During our last post, we discussed a key step in preparing your team for implementing a new data science solution(How to Engineer Your Data). The step following preparing your data is automation. Automation is key to AI and Machine learning. You don’t want to be filling in fields, copy and pasting from Excel, or babying ETLs. Each time data is processed, you want to have some form of automated process that gets kicked off at a regular interval that helps analyze, transform and check your data as it moves from point a to point b.
Before we can go off and discuss analysis, engineering and QA. We must first assess what tools your company uses. Now, the tools you choose to work with for automation are all up to what you are comfortable with.
If you are a linux lover, you will probably pick Crontab and Watch. Windows users will lean towards task scheduler, the end result is the same. You could choose other tools
Once you know what tool will be running your automation, you need to pick some form of scripting language. This could be python, bash, even powershell. Just because it is a scripting language, we still would recommend creating some form of file structure that acts as an organizer. For instance:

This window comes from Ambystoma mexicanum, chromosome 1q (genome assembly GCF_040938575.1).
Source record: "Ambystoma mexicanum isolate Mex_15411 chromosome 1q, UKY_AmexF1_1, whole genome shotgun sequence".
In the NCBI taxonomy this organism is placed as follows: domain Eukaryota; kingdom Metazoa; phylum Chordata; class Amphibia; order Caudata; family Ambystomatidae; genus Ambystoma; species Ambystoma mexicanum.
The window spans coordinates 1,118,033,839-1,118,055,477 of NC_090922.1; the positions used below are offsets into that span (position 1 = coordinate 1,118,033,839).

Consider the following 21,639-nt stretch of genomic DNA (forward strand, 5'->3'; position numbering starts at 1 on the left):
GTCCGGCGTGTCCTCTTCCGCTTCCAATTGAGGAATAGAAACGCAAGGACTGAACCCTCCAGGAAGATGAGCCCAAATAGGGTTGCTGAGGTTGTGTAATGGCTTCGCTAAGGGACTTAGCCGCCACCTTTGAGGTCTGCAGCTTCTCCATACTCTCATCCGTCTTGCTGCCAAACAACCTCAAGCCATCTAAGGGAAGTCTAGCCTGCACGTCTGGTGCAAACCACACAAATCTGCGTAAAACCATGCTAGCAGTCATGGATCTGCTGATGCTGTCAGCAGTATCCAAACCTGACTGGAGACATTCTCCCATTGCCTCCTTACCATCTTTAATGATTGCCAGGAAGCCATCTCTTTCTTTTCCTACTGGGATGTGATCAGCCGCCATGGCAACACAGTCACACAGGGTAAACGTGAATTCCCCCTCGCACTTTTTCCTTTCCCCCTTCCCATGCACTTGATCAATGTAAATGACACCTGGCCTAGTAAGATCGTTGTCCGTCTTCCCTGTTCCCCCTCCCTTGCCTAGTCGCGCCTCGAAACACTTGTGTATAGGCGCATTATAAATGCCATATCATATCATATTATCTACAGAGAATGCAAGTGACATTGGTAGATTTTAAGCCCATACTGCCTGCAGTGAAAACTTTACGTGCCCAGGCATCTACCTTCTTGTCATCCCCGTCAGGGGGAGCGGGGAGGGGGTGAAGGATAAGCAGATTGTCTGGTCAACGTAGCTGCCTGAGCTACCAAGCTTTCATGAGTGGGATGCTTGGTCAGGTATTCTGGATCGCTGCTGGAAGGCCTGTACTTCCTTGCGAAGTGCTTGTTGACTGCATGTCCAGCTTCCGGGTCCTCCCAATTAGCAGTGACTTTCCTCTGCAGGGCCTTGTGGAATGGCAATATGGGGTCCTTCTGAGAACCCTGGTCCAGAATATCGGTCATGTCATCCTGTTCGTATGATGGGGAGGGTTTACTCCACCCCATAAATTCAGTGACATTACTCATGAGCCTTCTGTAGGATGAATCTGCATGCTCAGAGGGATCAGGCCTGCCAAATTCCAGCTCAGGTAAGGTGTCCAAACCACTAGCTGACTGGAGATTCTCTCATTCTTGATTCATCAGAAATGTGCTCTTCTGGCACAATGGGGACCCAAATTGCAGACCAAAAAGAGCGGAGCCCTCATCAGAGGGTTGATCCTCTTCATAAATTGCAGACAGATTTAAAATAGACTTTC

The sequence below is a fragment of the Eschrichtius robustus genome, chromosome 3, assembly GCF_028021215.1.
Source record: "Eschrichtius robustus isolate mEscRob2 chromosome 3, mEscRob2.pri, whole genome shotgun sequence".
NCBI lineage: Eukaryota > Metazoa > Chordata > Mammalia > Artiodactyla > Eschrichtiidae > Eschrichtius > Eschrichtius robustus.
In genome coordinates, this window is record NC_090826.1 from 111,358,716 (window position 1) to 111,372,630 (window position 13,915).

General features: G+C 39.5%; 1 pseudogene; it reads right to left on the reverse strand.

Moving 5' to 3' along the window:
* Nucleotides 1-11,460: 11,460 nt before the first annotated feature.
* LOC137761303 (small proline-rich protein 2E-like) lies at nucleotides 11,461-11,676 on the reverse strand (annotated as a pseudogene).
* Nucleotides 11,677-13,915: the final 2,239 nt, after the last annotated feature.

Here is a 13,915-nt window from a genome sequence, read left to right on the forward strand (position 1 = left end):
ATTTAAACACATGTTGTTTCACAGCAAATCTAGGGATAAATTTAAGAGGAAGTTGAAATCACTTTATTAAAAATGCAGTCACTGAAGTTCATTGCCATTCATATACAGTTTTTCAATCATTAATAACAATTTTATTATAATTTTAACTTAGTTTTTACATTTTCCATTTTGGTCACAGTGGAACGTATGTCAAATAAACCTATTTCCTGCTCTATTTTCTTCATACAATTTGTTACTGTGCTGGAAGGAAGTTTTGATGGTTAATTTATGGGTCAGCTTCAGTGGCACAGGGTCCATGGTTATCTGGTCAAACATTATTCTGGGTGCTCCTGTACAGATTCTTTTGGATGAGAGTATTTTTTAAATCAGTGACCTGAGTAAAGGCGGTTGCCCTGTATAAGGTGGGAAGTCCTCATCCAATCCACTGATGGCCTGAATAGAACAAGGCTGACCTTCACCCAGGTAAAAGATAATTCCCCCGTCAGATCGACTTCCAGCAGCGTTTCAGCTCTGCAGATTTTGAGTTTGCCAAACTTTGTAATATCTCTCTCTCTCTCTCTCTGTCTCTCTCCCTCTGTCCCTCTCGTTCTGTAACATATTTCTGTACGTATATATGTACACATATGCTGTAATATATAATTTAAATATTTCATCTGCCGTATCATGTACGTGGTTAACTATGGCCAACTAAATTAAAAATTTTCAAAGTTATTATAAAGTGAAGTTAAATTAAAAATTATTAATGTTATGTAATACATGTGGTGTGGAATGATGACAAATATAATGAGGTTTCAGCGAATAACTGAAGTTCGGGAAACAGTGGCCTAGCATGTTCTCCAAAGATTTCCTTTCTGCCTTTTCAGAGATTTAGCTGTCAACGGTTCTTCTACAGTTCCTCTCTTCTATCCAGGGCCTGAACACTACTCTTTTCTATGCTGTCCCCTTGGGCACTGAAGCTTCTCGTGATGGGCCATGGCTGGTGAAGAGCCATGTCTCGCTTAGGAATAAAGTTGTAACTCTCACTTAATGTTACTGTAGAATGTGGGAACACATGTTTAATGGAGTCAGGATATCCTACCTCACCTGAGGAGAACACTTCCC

This makes it easier on developers past, present and future to follow code when they have to maintain it. Of course, you might have a different file structure, which is great! Just be consistent.
The Set up:
To describe a very basic set up. We would recommend starting out with some form of file landing zone. Whether this is an FTP or a shared drive. Some location where the scripts have access to needs to be set up.
From there, it would be best to have some RDBMS (Mysql, MSSQL, Oracle, etc) that acts as a file tracking system. This will track when new files get placed into your file storage area, what type of file they are, when it was read, etc. Consider this some form of meta table. At the beginning, it can be very basic.
Just have the layout below:
The key for automation is the final column. Having a flag column that distinguishes whether a file has been read or not. There are also other tables you might want around this. For instance, an error table, a dimension table that could contain customers attached to files info, etc.